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Grots And Groves
by [?]

Nay, so far will the fancy lead, that I have seemed to see, in the stained glass between the tracery of the windows, such gorgeous sheets of colour as sometimes flash on the eye, when, far aloft, between high stems and boughs, you catch sight of some great tree ablaze with flowers, either its own or those of a parasite; yellow or crimson, white or purple; and over them again the cloudless blue.

Now, I know well that all these dreams are dreams; that the men who built our northern cathedrals never saw these forest forms; and that the likeness of their work to those of tropic nature is at most only a corroboration of Mr. Ruskin’s dictum, that “the Gothic did not arise out of, but developed itself into, a resemblance to vegetation . . . It was no chance suggestion of the form of an arch from the bending of a bough, but the gradual and continual discovery of a beauty in natural forms which could be more and more transferred into those of stone, which influenced at once the hearts of the people and the form of the edifice.” So true is this, that by a pure and noble copying of the vegetable beauty which they had seen in their own clime, the medieval craftsmen went so far–as I have shown you–as to anticipate forms of vegetable beauty peculiar to tropic climes, which they had not seen; a fresh proof, if proof were needed, that beauty is something absolute and independent of man; and not, as some think, only relative, and what happens to be pleasant to the eye of this man or that.

But thinking over this matter, and reading over, too, that which Mr. Ruskin has written thereon in his “Stones of Venice,” vol. ii. cap. vi., on the nature of Gothic, I came to certain further conclusions– or at least surmises–which I put before you to-night, in hopes that if they have no other effect on you, they will at least stir some of you up to read Mr. Ruskin’s works.

Now Mr. Ruskin says: “That the original conception of Gothic architecture has been derived from vegetation, from the symmetry of avenues and the interlacing of branches, is a strange and vain supposition. It is a theory which never could have existed for a moment in the mind of any person acquainted with early Gothic; but, however idle as a theory, it is most valuable as a testimony to the character of the perfected style.”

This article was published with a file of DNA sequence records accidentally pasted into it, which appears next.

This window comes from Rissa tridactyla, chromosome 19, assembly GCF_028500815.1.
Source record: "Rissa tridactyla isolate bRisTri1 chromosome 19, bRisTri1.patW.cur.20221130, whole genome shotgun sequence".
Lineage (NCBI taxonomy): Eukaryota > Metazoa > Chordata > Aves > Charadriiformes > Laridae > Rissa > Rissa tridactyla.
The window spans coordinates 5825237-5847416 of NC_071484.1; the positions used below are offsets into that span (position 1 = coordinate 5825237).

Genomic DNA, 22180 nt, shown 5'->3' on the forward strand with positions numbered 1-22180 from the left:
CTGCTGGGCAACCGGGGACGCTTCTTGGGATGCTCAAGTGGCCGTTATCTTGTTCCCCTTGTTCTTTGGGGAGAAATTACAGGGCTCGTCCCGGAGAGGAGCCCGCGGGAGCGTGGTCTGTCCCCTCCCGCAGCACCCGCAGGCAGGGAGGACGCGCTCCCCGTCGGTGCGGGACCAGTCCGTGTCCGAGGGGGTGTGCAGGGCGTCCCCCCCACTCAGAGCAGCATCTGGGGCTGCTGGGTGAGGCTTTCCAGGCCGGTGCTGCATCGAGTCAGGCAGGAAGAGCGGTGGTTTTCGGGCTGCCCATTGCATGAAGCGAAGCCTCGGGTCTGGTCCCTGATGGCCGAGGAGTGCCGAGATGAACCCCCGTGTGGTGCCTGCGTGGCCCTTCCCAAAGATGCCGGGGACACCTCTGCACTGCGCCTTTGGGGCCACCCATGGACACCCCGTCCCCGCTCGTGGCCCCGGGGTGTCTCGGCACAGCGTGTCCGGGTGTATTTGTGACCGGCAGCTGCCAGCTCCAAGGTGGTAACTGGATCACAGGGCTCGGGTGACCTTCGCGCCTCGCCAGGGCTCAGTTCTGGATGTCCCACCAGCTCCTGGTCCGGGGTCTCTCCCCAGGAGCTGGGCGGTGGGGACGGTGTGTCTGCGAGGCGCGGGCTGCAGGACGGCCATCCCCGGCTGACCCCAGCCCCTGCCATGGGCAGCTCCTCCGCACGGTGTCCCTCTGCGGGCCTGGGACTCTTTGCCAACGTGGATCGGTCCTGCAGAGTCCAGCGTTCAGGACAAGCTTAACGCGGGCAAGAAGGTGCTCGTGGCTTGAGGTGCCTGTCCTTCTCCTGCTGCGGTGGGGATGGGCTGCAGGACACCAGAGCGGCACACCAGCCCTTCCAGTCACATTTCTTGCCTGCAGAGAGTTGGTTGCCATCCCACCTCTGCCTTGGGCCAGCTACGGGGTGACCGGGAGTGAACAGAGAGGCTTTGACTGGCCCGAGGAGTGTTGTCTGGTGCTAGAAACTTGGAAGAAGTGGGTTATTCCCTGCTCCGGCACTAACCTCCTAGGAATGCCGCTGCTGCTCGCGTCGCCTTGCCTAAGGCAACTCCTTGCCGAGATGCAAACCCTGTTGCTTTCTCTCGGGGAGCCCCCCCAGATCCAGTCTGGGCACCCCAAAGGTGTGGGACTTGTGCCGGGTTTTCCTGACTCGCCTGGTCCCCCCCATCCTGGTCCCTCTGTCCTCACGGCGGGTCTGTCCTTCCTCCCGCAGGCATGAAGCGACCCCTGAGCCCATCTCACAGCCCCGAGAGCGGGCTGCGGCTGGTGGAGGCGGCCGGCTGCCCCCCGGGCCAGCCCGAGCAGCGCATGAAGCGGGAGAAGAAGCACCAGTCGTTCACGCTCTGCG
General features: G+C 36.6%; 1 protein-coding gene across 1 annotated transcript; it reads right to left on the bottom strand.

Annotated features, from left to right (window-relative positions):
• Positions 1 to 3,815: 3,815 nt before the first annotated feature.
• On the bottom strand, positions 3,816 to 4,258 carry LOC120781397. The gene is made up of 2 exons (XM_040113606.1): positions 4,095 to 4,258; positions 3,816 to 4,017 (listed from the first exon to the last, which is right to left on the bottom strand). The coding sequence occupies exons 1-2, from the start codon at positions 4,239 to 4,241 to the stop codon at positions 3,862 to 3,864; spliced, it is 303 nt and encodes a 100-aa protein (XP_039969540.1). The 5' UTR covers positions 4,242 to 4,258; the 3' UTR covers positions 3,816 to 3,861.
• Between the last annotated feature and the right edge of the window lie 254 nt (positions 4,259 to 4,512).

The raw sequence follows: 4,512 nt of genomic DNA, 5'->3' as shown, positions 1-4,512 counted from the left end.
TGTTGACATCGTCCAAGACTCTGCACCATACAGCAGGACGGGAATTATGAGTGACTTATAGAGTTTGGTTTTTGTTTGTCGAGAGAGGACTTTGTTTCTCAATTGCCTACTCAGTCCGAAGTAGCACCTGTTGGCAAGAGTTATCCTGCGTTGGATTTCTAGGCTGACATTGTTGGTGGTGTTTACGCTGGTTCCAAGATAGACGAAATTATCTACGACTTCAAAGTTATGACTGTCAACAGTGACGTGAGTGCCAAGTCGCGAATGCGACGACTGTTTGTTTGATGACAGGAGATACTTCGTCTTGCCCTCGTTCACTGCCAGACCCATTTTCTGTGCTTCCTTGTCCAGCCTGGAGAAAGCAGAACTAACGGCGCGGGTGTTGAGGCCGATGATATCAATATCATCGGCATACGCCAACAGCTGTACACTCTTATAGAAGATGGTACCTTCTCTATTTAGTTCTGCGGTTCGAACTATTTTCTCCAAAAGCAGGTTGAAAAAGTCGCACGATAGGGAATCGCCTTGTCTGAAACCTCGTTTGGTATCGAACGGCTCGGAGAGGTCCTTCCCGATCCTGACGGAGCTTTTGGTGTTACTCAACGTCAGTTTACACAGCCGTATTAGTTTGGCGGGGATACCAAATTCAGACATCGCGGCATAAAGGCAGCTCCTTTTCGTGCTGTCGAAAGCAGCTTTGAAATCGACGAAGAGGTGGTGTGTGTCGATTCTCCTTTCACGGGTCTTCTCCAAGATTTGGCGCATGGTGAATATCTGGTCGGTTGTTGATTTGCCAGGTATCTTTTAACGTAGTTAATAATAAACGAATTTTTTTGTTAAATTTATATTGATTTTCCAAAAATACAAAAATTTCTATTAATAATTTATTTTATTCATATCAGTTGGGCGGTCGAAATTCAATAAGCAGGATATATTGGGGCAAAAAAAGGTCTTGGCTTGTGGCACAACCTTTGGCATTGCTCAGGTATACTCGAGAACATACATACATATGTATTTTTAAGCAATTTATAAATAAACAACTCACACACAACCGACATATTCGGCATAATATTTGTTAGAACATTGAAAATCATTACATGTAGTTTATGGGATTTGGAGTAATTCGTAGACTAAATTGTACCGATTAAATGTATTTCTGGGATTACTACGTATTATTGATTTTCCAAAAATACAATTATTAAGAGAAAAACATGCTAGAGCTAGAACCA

Doubtless so. But you must remember always that the subject of my lecture is Grots and Groves; that I am speaking not of Gothic architecture in general, but of Gothic ecclesiastical architecture; and more, almost exclusively of the ecclesiastical architecture of the Teutonic or northern nations; because in them, as I think, the resemblance between the temple and the forest reached the fullest exactness.

Now the original idea of a Christian church was that of a grot–a cave. That is a historic fact. The Christianity which was passed on to us began to worship, hidden and persecuted, in the catacombs of Rome, it may be often around the martyrs’ tombs, by the dim light of candle or of torch. The candles on the Roman altars, whatever they have been made to symbolise since then, are the hereditary memorials of that fact. Throughout the North, in these isles as much as in any land, the idea of the grot was, in like wise, the idea of a church. The saint or hermit built himself a cell; dark, massive, intended to exclude light as well as weather; or took refuge in a cave. There he prayed and worshipped, and gathered others to pray and worship round him, during his life. There he, often enough, became an object of worship in his turn, after his death. In after ages his cave was ornamented, like that of the hermit of Montmajour by Arles; or his cell-chapel enlarged, as those of the Scotch and Irish saints have been, again and again; till at last a stately minster rose above it. Still, the idea that the church was to be a grot haunted the minds of builders.